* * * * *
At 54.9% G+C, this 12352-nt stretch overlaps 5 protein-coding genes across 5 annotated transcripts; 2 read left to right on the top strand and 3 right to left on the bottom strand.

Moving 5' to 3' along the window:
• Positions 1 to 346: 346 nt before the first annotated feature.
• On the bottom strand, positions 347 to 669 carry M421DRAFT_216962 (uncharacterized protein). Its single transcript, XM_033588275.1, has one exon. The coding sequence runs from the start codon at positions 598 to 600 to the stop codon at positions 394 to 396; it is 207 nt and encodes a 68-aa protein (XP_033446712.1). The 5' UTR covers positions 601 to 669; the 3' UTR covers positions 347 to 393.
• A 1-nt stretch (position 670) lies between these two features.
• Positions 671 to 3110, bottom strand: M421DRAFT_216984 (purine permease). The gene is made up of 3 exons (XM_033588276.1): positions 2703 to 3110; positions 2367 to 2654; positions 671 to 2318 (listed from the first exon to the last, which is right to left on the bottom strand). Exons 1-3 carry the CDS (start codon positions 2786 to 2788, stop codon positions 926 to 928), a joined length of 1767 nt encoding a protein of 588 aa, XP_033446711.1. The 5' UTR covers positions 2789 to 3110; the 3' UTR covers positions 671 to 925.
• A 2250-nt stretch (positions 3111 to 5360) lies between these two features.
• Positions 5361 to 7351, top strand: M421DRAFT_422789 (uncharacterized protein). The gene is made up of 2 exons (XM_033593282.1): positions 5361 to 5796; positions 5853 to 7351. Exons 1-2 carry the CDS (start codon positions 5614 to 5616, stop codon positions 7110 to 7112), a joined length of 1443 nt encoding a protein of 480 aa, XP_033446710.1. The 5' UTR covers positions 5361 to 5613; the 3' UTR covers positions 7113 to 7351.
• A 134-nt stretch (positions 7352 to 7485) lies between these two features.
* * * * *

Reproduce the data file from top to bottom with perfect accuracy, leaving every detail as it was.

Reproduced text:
At 54.9% G+C, this 12352-nt stretch overlaps 5 protein-coding genes across 5 annotated transcripts; 2 read left to right on the top strand and 3 right to left on the bottom strand.

Moving 5' to 3' along the window:
• Positions 1 to 346: 346 nt before the first annotated feature.
• On the bottom strand, positions 347 to 669 carry M421DRAFT_216962 (uncharacterized protein). Its single transcript, XM_033588275.1, has one exon. The coding sequence runs from the start codon at positions 598 to 600 to the stop codon at positions 394 to 396; it is 207 nt and encodes a 68-aa protein (XP_033446712.1). The 5' UTR covers positions 601 to 669; the 3' UTR covers positions 347 to 393.
• A 1-nt stretch (position 670) lies between these two features.
• Positions 671 to 3110, bottom strand: M421DRAFT_216984 (purine permease). The gene is made up of 3 exons (XM_033588276.1): positions 2703 to 3110; positions 2367 to 2654; positions 671 to 2318 (listed from the first exon to the last, which is right to left on the bottom strand). Exons 1-3 carry the CDS (start codon positions 2786 to 2788, stop codon positions 926 to 928), a joined length of 1767 nt encoding a protein of 588 aa, XP_033446711.1. The 5' UTR covers positions 2789 to 3110; the 3' UTR covers positions 671 to 925.
• A 2250-nt stretch (positions 3111 to 5360) lies between these two features.
• Positions 5361 to 7351, top strand: M421DRAFT_422789 (uncharacterized protein). The gene is made up of 2 exons (XM_033593282.1): positions 5361 to 5796; positions 5853 to 7351. Exons 1-2 carry the CDS (start codon positions 5614 to 5616, stop codon positions 7110 to 7112), a joined length of 1443 nt encoding a protein of 480 aa, XP_033446710.1. The 5' UTR covers positions 5361 to 5613; the 3' UTR covers positions 7113 to 7351.
• A 134-nt stretch (positions 7352 to 7485) lies between these two features.